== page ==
Size matters: gastric pouch size correlates with weight loss after laparoscopic Roux-en-Y gastric bypass
- First Online:
- Cite this article as:
- Roberts, K., Duffy, A., Kaufman, J. et al. Surg Endosc (2007) 21: 1397. doi:10.1007/s00464-007-9232-x
- 304 Downloads
Over the past 20 years, there has been an ongoing discussion about the importance of gastric pouch size as a key factor influencing weight loss after bariatric surgery. This analysis aimed to determine the relationship between initial gastric pouch size and excess weight loss (EWL) after laparoscopic Roux-en-Y gastric bypass (LRYGB).
Between August 2002 and March 2005, 320 LRYGB were performed at Yale New Haven Hospital. The patients’ demographics were entered into a longitudinal, prospective database. Upper gastrointestinal series were routinely performed on postoperative day 1. Pouch size was measured as area (cm2) on an anteroposterior radiograph at maximum pouch distention. Linear regression analysis was performed to determine the association between pouch size and weight loss at 6 and 12 months postoperatively. Adjustments were made for age, gender, and preoperative body mass index (BMI).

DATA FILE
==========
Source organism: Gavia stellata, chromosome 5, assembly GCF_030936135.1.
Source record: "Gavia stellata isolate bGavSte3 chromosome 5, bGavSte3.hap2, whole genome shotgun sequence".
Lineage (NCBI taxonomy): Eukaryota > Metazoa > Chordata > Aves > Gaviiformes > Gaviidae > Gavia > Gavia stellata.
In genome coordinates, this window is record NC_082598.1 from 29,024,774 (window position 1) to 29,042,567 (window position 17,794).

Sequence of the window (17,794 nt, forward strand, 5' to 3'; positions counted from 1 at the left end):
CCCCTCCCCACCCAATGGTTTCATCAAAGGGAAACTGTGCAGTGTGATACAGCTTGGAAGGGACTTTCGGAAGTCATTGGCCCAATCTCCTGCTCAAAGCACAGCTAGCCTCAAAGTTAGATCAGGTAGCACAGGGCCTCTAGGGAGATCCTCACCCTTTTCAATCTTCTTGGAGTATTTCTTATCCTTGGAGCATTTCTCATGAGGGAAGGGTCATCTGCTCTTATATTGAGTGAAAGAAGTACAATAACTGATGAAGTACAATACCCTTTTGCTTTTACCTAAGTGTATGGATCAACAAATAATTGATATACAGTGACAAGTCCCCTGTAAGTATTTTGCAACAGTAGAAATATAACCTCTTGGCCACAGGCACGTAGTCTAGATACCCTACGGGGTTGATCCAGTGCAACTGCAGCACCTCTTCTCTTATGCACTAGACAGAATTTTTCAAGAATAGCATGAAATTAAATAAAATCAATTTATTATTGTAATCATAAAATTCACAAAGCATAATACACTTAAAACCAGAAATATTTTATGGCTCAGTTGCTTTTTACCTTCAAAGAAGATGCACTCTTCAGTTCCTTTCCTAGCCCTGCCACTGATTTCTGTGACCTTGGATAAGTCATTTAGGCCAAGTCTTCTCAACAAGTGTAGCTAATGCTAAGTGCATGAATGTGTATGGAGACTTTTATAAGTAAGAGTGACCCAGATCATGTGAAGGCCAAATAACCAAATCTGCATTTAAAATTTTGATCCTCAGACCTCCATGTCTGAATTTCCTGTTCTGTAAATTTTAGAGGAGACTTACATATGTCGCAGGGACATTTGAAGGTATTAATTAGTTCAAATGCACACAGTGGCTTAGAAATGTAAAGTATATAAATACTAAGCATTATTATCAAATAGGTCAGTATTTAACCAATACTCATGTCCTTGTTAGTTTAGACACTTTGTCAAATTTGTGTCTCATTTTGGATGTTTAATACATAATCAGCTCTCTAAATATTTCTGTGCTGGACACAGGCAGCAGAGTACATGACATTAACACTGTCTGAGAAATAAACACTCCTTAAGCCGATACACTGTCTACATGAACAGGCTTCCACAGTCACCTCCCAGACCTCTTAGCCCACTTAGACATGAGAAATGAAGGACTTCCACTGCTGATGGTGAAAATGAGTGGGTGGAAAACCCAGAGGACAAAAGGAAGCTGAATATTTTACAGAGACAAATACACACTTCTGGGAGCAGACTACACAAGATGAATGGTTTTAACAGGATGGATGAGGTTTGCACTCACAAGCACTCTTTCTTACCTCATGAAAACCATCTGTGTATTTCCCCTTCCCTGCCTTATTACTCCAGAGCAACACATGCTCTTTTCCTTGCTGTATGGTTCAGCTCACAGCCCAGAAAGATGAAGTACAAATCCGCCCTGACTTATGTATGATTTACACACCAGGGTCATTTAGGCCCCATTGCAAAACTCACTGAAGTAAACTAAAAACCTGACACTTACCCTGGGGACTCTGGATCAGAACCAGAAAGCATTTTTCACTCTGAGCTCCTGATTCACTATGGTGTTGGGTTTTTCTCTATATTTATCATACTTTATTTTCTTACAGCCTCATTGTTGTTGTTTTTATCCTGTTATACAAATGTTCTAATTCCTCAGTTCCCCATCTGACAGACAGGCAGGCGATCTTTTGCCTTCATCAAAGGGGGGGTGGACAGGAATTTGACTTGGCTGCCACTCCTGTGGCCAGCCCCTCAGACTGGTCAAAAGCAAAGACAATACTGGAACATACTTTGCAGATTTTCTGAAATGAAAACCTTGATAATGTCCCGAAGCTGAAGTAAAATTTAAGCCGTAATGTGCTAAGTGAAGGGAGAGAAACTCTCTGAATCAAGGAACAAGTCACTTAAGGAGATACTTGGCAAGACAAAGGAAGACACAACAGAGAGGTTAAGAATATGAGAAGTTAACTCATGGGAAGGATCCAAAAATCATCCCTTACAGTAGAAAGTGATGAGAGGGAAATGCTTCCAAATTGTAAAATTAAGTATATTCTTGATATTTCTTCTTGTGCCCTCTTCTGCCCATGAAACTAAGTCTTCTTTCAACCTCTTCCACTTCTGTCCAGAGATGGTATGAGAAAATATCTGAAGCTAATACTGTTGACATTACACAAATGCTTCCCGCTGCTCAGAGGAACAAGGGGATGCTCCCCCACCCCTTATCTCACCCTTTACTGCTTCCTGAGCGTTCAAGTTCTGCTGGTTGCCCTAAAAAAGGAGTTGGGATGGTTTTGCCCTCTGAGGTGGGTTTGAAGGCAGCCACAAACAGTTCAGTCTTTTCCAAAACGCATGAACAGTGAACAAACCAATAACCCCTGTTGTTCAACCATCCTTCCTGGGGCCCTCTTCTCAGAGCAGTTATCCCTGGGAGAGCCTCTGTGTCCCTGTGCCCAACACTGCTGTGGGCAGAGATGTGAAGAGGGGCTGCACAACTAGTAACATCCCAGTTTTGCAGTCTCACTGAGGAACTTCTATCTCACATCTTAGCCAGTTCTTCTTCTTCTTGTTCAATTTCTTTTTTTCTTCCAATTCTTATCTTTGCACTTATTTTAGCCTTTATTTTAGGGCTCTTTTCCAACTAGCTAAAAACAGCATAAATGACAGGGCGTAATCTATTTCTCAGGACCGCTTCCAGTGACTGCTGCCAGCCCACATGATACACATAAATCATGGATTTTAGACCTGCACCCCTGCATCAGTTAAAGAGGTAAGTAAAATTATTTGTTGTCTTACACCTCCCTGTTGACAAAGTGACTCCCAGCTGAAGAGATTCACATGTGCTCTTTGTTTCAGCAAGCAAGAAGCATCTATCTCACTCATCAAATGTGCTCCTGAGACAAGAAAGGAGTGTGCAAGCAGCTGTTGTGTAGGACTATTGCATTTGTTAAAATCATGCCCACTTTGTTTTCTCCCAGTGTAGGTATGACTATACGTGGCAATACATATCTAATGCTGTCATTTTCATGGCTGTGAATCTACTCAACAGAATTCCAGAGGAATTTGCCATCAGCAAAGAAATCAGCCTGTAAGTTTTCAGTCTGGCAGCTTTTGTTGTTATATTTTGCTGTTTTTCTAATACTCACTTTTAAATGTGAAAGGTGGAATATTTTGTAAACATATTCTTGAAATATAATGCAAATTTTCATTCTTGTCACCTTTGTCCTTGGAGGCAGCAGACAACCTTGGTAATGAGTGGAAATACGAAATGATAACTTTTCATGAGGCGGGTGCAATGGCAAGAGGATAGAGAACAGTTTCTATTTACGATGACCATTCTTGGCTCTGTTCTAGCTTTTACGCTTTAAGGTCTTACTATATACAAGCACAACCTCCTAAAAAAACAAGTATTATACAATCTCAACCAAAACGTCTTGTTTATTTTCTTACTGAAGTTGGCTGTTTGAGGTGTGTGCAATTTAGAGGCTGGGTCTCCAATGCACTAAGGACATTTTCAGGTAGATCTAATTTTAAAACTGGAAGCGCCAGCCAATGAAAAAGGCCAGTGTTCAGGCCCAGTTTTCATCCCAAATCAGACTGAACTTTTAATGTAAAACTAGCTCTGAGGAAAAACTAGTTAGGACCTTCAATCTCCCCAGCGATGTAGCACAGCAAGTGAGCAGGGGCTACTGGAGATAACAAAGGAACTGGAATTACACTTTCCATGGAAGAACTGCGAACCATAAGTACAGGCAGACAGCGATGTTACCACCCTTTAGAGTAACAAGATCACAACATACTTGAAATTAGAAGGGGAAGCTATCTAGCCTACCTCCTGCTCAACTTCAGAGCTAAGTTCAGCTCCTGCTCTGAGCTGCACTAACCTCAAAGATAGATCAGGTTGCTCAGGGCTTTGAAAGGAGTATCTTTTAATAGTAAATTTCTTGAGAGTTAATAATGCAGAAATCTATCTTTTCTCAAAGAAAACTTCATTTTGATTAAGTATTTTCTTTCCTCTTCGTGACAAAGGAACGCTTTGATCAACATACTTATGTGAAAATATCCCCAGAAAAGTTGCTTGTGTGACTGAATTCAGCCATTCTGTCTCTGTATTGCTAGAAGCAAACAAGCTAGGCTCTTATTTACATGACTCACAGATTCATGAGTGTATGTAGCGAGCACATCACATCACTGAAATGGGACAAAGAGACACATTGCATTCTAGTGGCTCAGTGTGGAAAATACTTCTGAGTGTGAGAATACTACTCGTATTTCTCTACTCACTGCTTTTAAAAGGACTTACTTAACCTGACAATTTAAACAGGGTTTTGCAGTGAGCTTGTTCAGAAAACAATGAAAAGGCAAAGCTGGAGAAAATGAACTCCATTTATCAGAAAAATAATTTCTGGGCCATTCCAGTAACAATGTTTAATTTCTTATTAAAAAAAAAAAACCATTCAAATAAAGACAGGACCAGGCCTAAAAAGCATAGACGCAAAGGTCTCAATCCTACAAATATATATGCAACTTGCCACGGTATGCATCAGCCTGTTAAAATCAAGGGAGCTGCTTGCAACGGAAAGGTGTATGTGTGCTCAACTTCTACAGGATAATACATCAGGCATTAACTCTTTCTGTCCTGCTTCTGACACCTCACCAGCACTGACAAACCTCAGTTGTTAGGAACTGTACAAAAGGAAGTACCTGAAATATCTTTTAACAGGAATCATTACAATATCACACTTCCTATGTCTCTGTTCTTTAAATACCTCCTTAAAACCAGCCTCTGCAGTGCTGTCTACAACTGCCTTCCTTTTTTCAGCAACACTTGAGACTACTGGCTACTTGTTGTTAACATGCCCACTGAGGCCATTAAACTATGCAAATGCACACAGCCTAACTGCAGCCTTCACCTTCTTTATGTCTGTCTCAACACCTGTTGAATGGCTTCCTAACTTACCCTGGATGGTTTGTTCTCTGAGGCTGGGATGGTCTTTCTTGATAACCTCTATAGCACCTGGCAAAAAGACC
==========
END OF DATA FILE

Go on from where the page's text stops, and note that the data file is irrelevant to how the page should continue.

The mean age of the patients was 41.2 years. Of the 320 study patients, 261 were women (81.6%) and 59 were men (18.4%). The mean preoperative BMI was 51.1 kg/m2; the mean 6-month EWL was 50.5%; the mean 12-month EWL was 62.5%; and the mean pouch size was 63.9 cm2. A statistically significant, negative correlation between pouch size and EWL was found at 6 months (β = –0.241; p < 0.01) and at 12 months (β = –0.302; p < 0.02). The findings show that male gender (β = 0.147; p < 0.04) and preoperative BMI (β = 0.190; p < 0.01) are positively correlated with pouch size.
The analysis demonstrates that initial gastric pouch size is not the only significant component for successful weight loss after LRYGB. Male gender and increased preoperative BMI were identified as factors predicting pouch size. Efforts to standardize small pouch size for all patients seems important to the success of surgical therapy for morbid obesity.